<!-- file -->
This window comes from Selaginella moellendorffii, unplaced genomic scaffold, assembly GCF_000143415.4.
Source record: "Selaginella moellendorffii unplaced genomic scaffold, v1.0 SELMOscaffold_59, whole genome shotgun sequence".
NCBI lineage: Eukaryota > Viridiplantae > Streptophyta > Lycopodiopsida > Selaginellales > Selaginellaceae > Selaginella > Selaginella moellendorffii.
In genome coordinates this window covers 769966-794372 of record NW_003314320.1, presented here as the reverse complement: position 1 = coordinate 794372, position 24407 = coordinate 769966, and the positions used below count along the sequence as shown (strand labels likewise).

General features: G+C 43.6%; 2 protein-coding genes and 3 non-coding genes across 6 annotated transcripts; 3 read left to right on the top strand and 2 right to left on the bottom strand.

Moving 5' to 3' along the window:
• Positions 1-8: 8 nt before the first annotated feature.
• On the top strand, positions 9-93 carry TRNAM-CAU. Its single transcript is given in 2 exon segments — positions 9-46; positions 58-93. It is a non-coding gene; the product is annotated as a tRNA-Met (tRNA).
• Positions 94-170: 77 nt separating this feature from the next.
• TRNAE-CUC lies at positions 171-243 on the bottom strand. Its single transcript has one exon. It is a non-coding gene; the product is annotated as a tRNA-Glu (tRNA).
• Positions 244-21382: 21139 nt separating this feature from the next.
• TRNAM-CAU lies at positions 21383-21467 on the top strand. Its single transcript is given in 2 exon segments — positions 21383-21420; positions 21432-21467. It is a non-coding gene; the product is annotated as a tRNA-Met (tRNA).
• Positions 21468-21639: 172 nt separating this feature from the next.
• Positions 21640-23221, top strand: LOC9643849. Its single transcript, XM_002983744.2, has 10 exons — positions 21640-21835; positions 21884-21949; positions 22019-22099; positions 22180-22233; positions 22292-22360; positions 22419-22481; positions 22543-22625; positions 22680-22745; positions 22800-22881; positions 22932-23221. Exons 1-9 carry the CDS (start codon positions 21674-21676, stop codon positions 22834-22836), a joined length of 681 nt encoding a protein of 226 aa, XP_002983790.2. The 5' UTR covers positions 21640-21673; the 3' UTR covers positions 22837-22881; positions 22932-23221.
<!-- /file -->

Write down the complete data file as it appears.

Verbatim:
This window comes from Selaginella moellendorffii, unplaced genomic scaffold, assembly GCF_000143415.4.
Source record: "Selaginella moellendorffii unplaced genomic scaffold, v1.0 SELMOscaffold_59, whole genome shotgun sequence".
NCBI lineage: Eukaryota > Viridiplantae > Streptophyta > Lycopodiopsida > Selaginellales > Selaginellaceae > Selaginella > Selaginella moellendorffii.
In genome coordinates this window covers 769966-794372 of record NW_003314320.1, presented here as the reverse complement: position 1 = coordinate 794372, position 24407 = coordinate 769966, and the positions used below count along the sequence as shown (strand labels likewise).

General features: G+C 43.6%; 2 protein-coding genes and 3 non-coding genes across 6 annotated transcripts; 3 read left to right on the top strand and 2 right to left on the bottom strand.

Moving 5' to 3' along the window:
• Positions 1-8: 8 nt before the first annotated feature.
• On the top strand, positions 9-93 carry TRNAM-CAU. Its single transcript is given in 2 exon segments — positions 9-46; positions 58-93. It is a non-coding gene; the product is annotated as a tRNA-Met (tRNA).
• Positions 94-170: 77 nt separating this feature from the next.
• TRNAE-CUC lies at positions 171-243 on the bottom strand. Its single transcript has one exon. It is a non-coding gene; the product is annotated as a tRNA-Glu (tRNA).
• Positions 244-21382: 21139 nt separating this feature from the next.
• TRNAM-CAU lies at positions 21383-21467 on the top strand. Its single transcript is given in 2 exon segments — positions 21383-21420; positions 21432-21467. It is a non-coding gene; the product is annotated as a tRNA-Met (tRNA).
• Positions 21468-21639: 172 nt separating this feature from the next.
• Positions 21640-23221, top strand: LOC9643849. Its single transcript, XM_002983744.2, has 10 exons — positions 21640-21835; positions 21884-21949; positions 22019-22099; positions 22180-22233; positions 22292-22360; positions 22419-22481; positions 22543-22625; positions 22680-22745; positions 22800-22881; positions 22932-23221. Exons 1-9 carry the CDS (start codon positions 21674-21676, stop codon positions 22834-22836), a joined length of 681 nt encoding a protein of 226 aa, XP_002983790.2. The 5' UTR covers positions 21640-21673; the 3' UTR covers positions 22837-22881; positions 22932-23221.